Telecommunications firm Thus has complained to watchdog Oftel about BT's new pricing structure for fast net services.
BT accused of crushing opposition in broadband campaign
It has accused BT of a 'margin squeeze' following the announcement that the wholesale price of renting broadband lines would fall by around £2.
Thus is unhappy that the price reduction on the wholesale price of broadband has not been extended to a service used by operators, such as Thus, which allows service providers to use both BT and rival networks to get broadband to customers.
"We welcome incentives designed to encourage the availability of ADSL broadband services in the UK," said Phil Male, Chief Operating Officer of Thus.
"However, it is important to ensure that those incentives are sustainable and do not compromise the development of competitive markets," he added.
ADSL is a technology which provides fast net access via the telephone lines. Around half of all homes that have broadband use this while the rest rely on cable broadband.
We have to ask - is complaining part of their business model because when it comes to moaning and groaning...these folks are professionals
There has been a somewhat lukewarm reaction to the price cut from the internet service providers it was intended to help.
AOL accused BT of 'giving with one hand, while taking with the other' because of a decision to raise the price of the activation fee the telephone company charges for every broadband connection.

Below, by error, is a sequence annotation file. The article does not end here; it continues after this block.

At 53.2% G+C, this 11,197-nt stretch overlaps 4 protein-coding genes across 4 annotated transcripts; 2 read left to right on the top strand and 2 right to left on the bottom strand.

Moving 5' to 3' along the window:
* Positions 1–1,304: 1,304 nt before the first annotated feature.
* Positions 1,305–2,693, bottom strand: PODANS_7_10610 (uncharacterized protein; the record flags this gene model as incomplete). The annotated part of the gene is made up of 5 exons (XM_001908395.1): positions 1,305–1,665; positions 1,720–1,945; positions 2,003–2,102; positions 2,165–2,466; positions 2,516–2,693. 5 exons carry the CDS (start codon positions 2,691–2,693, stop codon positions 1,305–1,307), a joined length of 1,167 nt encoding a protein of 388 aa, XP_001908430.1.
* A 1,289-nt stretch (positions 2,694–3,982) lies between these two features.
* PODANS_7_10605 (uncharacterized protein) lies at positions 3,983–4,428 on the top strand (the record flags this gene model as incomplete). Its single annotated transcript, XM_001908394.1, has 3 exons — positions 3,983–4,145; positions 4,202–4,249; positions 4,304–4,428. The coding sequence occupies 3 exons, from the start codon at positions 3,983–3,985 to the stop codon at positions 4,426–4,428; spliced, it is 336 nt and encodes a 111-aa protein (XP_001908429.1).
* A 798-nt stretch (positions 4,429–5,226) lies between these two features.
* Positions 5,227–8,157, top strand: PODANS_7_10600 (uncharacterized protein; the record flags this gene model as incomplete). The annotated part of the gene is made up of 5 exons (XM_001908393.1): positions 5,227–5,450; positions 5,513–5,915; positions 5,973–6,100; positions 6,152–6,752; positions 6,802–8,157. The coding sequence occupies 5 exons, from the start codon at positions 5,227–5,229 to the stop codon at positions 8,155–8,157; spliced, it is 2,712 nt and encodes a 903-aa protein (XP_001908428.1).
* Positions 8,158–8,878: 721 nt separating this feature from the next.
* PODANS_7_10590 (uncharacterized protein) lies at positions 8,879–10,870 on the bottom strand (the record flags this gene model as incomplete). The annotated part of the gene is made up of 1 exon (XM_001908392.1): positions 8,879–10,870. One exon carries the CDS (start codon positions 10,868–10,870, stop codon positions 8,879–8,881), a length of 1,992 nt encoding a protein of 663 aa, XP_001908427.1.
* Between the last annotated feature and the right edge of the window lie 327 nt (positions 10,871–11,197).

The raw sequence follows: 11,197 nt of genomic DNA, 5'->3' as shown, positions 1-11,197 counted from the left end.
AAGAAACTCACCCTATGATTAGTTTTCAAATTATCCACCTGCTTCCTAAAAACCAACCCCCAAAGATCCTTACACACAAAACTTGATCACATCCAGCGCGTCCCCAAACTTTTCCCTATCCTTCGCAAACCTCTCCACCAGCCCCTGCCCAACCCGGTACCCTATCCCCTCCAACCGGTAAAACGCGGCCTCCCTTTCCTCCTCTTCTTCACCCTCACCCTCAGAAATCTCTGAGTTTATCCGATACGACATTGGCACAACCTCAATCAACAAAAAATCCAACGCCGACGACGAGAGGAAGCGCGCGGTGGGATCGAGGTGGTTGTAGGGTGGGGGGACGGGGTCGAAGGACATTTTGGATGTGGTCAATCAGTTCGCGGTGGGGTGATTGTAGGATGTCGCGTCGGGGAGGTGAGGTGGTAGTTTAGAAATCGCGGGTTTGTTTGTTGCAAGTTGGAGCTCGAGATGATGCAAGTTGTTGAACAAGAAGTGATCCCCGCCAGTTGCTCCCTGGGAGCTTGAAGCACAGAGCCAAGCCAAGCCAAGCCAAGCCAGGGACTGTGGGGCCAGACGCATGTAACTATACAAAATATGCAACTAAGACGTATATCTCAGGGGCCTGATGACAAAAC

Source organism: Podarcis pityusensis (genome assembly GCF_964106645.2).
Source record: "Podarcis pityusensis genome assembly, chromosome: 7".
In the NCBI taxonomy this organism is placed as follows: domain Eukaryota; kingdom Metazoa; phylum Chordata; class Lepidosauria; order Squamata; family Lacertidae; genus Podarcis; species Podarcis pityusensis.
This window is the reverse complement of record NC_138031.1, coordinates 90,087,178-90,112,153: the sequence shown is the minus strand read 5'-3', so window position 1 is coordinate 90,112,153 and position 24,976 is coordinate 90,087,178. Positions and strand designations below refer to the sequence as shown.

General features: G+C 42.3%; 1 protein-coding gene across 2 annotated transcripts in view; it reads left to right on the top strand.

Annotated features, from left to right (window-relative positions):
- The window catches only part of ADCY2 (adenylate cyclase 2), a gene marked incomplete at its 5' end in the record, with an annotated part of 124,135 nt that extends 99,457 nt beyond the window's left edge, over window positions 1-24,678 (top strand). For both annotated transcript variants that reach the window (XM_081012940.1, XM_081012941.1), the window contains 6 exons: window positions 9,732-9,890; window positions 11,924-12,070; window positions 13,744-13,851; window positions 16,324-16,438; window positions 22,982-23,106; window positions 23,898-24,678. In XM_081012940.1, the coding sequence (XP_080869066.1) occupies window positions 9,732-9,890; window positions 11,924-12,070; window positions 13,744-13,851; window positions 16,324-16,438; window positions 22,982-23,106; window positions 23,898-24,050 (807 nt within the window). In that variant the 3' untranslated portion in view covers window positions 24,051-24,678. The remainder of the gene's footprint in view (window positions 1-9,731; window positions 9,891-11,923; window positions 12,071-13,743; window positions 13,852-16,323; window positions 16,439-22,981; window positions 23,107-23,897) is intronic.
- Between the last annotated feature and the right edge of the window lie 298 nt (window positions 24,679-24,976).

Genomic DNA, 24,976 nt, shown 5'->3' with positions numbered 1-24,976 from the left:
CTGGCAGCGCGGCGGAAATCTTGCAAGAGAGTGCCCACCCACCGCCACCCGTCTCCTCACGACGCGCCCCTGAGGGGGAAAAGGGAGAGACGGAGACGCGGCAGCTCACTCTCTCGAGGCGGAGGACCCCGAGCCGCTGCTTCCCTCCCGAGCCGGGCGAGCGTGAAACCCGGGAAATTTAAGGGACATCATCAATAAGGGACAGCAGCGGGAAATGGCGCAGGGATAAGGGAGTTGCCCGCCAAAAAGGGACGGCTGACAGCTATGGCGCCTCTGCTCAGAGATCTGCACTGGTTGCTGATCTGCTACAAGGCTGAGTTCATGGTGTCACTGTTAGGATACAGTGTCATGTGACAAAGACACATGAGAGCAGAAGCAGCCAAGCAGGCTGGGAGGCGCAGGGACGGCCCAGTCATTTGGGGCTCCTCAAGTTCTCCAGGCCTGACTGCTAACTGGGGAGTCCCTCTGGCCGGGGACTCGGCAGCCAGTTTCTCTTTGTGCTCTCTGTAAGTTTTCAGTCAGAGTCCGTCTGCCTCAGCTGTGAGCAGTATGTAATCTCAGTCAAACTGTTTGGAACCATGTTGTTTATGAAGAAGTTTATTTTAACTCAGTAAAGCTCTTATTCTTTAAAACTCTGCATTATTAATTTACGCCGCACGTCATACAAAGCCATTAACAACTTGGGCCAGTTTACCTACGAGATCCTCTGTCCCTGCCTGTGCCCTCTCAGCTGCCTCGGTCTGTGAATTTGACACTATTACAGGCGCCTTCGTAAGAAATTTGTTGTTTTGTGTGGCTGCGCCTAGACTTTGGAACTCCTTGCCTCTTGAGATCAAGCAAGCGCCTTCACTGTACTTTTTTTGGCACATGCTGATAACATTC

Oftel slow to respond
Freeserve is also unlikely to pass the cost savings on to customers and is keen for other options such as local loop unbundling - giving rival operators access to BT's network - to be explored instead.
"We welcome any cuts in wholesale pricing but we also want to see the market opened up to alternative carriers," said a Freeserve spokeswoman.
"True broadband DSL infrastructure competition will only be created when the regulator realises that local loop unbundling costs must be far lower than today and comparable with other countries in the EU," she added.
BT has hit back at the gripes of the internet service providers it supplies with broadband.
"BT does nothing, people complain, BT does something, they still complain," commented a BT insider.
"We have to ask - is complaining part of their business model because when it comes to moaning and groaning...these folks are professionals," he added.
Oftel has received several complaints about BT's broadband service.
One, accusing BT of anti-competitive behaviour for its launch of the retail 'no frills' broadband service, was submitted by Freeserve in October.
The telecoms watchdog has yet to make a decision on the complaint but it is moving to force BT to slash the amount it charges other ISPs for dial-up internet access.
Changes in the way flat-rate net calls are routed means the expense BT incurs for them has lessened and Oftel Director General David Edmonds intends to ask BT to cut costs by 17%.
Mr Edmonds hopes the savings will be passed on to customers.